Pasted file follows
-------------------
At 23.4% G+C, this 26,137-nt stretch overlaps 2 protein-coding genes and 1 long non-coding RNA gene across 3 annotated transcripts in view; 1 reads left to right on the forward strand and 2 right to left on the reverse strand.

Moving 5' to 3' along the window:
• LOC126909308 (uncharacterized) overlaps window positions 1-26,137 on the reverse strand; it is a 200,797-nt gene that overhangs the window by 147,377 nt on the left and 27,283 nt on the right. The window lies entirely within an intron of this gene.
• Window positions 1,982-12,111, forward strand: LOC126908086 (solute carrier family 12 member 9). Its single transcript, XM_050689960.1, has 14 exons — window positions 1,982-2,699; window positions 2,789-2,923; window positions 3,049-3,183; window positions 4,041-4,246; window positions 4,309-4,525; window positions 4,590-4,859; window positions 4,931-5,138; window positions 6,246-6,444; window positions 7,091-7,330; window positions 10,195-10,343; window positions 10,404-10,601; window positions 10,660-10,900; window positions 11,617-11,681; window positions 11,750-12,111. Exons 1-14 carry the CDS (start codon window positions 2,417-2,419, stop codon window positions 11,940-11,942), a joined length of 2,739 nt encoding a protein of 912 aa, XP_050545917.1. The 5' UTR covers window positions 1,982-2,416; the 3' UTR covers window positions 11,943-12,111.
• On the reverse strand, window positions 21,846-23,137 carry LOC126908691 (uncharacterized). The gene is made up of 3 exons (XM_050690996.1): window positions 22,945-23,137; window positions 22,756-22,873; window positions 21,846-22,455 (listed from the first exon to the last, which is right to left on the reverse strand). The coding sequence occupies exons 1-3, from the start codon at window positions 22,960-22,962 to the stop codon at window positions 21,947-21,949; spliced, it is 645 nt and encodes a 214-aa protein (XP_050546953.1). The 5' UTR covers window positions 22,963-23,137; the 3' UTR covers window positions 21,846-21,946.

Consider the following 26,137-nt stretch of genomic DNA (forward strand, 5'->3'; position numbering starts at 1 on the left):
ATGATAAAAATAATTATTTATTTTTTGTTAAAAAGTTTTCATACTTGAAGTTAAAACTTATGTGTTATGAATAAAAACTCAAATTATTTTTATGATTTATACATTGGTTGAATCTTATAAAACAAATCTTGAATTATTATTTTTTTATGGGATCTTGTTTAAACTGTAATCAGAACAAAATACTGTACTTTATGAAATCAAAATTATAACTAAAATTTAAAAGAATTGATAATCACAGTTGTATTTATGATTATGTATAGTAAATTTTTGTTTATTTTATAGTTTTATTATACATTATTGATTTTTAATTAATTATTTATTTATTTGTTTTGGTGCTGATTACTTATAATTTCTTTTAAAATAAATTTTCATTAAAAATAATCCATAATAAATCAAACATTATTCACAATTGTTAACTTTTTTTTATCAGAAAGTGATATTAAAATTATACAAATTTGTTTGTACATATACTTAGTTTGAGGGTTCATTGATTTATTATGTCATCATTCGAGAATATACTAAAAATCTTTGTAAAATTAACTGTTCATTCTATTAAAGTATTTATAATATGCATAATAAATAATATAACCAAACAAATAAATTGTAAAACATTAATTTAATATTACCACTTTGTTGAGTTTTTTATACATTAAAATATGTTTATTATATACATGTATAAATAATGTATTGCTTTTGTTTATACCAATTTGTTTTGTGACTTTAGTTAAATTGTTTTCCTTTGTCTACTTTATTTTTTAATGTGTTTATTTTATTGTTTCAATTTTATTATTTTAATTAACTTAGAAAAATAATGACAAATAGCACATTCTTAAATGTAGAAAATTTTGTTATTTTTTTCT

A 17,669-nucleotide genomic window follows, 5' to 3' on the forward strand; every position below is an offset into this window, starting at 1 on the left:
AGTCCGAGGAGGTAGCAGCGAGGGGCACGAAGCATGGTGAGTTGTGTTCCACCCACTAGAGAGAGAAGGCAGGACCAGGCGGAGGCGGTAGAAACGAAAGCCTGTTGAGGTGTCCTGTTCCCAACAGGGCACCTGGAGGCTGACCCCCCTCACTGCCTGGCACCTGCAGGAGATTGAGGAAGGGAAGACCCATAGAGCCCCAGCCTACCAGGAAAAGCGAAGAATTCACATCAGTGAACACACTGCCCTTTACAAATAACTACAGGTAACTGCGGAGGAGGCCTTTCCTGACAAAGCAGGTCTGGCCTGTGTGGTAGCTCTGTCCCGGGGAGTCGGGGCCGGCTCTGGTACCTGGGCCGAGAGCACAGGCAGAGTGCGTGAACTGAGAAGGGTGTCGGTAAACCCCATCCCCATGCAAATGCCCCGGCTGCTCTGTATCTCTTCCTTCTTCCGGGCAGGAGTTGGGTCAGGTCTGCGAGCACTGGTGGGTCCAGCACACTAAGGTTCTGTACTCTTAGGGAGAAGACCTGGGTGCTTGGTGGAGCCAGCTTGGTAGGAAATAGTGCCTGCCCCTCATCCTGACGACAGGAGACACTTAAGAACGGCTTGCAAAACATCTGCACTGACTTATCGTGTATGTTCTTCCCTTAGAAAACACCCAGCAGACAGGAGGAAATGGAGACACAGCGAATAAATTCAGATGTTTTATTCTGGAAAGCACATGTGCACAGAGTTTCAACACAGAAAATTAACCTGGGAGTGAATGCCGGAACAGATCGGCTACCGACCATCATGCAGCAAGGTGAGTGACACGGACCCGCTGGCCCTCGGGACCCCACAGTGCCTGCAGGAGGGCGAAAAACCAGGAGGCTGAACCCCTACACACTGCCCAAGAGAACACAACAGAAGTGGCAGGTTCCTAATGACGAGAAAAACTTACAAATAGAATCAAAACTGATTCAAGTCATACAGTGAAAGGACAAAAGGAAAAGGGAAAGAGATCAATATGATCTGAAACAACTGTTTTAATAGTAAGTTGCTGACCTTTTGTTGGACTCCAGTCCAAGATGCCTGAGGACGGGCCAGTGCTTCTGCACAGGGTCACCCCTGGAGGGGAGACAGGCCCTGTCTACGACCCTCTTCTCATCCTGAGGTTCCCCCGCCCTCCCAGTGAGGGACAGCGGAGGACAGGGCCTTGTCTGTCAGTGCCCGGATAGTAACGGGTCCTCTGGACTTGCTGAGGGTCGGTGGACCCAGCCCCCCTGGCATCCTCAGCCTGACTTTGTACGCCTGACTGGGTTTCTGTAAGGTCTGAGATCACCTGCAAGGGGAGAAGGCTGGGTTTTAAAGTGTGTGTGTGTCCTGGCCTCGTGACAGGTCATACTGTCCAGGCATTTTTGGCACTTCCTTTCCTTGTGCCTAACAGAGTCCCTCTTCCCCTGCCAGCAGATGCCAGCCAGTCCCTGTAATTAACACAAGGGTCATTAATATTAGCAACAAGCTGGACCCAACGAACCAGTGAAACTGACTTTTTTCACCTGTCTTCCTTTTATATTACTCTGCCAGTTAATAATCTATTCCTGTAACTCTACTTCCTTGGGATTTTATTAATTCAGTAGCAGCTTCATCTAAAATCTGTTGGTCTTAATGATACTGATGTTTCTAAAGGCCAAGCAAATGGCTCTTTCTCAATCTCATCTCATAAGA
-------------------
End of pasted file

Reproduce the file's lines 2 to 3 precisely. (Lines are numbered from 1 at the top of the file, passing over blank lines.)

Moving 5' to 3' along the window:
• LOC126909308 (uncharacterized) overlaps window positions 1-26,137 on the reverse strand; it is a 200,797-nt gene that overhangs the window by 147,377 nt on the left and 27,283 nt on the right. The window lies entirely within an intron of this gene.